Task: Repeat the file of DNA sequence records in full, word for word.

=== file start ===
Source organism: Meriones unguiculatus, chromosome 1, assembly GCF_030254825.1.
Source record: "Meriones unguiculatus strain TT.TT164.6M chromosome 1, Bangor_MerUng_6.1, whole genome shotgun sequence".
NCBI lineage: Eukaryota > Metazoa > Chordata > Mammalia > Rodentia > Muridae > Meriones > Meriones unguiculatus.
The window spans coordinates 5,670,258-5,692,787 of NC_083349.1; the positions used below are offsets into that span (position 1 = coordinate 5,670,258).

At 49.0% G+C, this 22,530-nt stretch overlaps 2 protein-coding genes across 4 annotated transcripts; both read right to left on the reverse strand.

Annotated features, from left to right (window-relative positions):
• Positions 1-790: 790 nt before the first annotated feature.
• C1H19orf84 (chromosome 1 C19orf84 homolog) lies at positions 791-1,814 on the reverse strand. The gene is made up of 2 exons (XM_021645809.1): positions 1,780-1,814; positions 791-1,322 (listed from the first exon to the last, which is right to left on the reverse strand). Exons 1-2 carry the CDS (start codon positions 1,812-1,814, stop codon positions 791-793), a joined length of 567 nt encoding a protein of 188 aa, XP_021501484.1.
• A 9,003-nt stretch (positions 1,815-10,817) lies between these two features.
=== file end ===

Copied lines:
Source organism: Meriones unguiculatus, chromosome 1, assembly GCF_030254825.1.
Source record: "Meriones unguiculatus strain TT.TT164.6M chromosome 1, Bangor_MerUng_6.1, whole genome shotgun sequence".
NCBI lineage: Eukaryota > Metazoa > Chordata > Mammalia > Rodentia > Muridae > Meriones > Meriones unguiculatus.
The window spans coordinates 5,670,258-5,692,787 of NC_083349.1; the positions used below are offsets into that span (position 1 = coordinate 5,670,258).

At 49.0% G+C, this 22,530-nt stretch overlaps 2 protein-coding genes across 4 annotated transcripts; both read right to left on the reverse strand.

Annotated features, from left to right (window-relative positions):
• Positions 1-790: 790 nt before the first annotated feature.
• C1H19orf84 (chromosome 1 C19orf84 homolog) lies at positions 791-1,814 on the reverse strand. The gene is made up of 2 exons (XM_021645809.1): positions 1,780-1,814; positions 791-1,322 (listed from the first exon to the last, which is right to left on the reverse strand). Exons 1-2 carry the CDS (start codon positions 1,812-1,814, stop codon positions 791-793), a joined length of 567 nt encoding a protein of 188 aa, XP_021501484.1.
• A 9,003-nt stretch (positions 1,815-10,817) lies between these two features.